In Brief

'Young Blood' Transfusions to Prevent Aging Are Unproven and Risky, FDA Warns

A researcher holding bags of blood.
(Image credit: Shutterstock)

If you think the idea of getting a transfusion with "young blood" to ward off aging sounds far-fetched, well, U.S. health officials agree.

Today (Feb. 19), the U.S. Food and Drug Administration (FDA) said it was concerned about reports of "bad actors" offering infusions of blood plasma from young people to purportedly treat age-related conditions and diseases, such a memory loss, Parkinson's and Alzheimer's disease. Such treatments are not only unproven, but they also come with potentially serious risks, the agency said.

"Simply put, we're concerned that some patients are being preyed upon by unscrupulous actors touting treatments of plasma from young donors as cures and remedies," Dr. Scott Gottlieb, the FDA commissioner, and Dr. Peter Marks, director of the FDA's Center for Biologics Evaluation and Research, said in a statement. "Such treatments have no proven clinical benefits for the uses for which these clinics are advertising them and are potentially harmful."

Plasma is the liquid portion of blood and does not contain blood cells. Transfusions with plasma can be lifesaving for people who experience physical trauma or who have certain diseases or conditions that prevent their blood from clotting properly.

But the FDA has not approved plasma transfusions for the treatment of age-related conditions and diseases, and these treatments are not known to be safe or effective.

"We strongly discourage consumers from pursuing this therapy outside of clinical trials" that have received appropriate review and regulatory oversight, Gottlieb and Marks said.

What's more, some reports indicate that these unapproved transfusions may involve large volumes of plasma, and such large doses are linked with "significant risks," such as infections, allergic reactions, and breathing and cardiovascular problems, the statement said.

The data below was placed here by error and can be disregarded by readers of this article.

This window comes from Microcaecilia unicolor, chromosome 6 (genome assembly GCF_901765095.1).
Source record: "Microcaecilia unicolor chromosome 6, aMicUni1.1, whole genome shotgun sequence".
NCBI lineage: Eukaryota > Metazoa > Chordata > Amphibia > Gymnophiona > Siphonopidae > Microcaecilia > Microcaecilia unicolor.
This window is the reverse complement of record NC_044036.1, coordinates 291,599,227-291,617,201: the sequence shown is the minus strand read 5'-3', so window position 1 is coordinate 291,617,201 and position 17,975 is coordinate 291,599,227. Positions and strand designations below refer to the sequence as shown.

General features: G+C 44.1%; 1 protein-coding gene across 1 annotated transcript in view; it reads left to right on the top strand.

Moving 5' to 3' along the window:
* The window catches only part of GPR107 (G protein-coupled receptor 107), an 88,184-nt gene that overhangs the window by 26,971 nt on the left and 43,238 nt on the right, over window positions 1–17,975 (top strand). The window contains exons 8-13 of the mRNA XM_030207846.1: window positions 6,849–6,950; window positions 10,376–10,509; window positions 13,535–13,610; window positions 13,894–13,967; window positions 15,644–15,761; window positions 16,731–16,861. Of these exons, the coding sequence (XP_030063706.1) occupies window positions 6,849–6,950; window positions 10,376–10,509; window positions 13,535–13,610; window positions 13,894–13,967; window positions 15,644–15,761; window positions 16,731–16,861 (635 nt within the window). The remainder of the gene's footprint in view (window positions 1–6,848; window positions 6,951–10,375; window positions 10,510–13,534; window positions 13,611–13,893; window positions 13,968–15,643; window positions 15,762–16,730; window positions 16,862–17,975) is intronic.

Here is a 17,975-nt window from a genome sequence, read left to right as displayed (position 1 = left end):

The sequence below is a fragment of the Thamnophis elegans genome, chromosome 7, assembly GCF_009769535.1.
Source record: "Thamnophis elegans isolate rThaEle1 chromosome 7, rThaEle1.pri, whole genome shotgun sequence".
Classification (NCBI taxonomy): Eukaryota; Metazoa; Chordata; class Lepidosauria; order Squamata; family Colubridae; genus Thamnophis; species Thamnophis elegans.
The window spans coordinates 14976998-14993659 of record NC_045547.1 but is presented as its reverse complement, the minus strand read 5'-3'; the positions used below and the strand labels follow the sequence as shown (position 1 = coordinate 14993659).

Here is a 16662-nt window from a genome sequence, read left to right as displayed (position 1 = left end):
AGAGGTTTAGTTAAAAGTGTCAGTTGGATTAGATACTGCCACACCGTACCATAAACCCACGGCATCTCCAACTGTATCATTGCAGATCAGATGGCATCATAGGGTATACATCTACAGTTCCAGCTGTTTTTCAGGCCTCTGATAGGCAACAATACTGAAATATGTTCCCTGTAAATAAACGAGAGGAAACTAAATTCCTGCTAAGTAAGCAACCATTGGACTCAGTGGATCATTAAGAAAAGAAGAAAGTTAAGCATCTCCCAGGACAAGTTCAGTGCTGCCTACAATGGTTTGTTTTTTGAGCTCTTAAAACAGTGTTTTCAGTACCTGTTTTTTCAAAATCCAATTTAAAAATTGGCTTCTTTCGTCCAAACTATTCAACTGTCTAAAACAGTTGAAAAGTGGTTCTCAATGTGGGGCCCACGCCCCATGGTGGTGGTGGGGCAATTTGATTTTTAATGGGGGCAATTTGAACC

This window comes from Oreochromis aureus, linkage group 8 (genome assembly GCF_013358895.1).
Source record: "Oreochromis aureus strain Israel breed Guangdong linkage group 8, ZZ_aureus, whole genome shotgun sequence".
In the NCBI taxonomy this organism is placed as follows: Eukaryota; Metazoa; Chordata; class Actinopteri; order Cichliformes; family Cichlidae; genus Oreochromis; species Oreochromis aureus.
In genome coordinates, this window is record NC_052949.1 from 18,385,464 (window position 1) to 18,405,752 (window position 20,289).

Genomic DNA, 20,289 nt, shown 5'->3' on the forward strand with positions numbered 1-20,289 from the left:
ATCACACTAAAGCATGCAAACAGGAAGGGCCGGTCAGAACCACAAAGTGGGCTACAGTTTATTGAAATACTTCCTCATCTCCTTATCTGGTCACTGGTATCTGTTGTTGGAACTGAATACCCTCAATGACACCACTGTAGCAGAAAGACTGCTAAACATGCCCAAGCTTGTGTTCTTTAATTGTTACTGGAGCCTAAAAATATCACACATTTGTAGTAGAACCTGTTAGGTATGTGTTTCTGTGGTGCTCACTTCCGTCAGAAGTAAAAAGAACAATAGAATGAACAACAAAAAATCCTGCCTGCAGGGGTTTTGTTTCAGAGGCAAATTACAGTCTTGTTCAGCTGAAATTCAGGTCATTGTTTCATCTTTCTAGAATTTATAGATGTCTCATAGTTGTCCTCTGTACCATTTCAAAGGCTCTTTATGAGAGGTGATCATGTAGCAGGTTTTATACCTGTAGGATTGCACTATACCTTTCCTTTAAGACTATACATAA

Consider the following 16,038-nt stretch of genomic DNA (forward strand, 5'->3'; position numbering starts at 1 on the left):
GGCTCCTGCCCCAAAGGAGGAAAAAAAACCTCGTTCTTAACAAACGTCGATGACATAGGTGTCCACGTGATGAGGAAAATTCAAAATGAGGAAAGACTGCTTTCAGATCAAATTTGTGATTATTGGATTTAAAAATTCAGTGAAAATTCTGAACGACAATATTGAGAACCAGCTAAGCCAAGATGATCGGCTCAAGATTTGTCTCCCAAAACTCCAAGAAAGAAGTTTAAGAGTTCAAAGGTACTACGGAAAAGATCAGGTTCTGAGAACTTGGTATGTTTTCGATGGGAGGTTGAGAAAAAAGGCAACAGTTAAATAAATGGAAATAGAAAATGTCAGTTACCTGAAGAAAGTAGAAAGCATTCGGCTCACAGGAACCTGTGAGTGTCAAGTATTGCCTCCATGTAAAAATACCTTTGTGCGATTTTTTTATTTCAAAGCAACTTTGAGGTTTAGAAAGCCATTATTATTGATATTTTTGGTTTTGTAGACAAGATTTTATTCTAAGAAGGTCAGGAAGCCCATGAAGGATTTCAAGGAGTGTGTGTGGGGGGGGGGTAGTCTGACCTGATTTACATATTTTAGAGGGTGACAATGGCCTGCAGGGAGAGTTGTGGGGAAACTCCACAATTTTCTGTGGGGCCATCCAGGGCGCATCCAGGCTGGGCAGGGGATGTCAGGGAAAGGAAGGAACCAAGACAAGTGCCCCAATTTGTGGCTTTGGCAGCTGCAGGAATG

The FDA urged consumers to consult their doctors before considering such treatments. In addition, clinical trials that are testing blood transfusions for purposes not yet approved by the FDA must have an "investigational new drug (IND) application" with the FDA, which means that the agency has reviewed the experimental therapy to make sure it is safe. So if the blood transfusion therapy is said to be offered as part of a clinical trial, people should ask to see the IND number and a copy of the FDA's communication acknowledging the application, the agency said.

Originally published on Live Science.

Rachael Rettner

Rachael is a Live Science contributor, and was a former channel editor and senior writer for Live Science between 2010 and 2022. She has a master's degree in journalism from New York University's Science, Health and Environmental Reporting Program. She also holds a B.S. in molecular biology and an M.S. in biology from the University of California, San Diego. Her work has appeared in Scienceline, The Washington Post and Scientific American.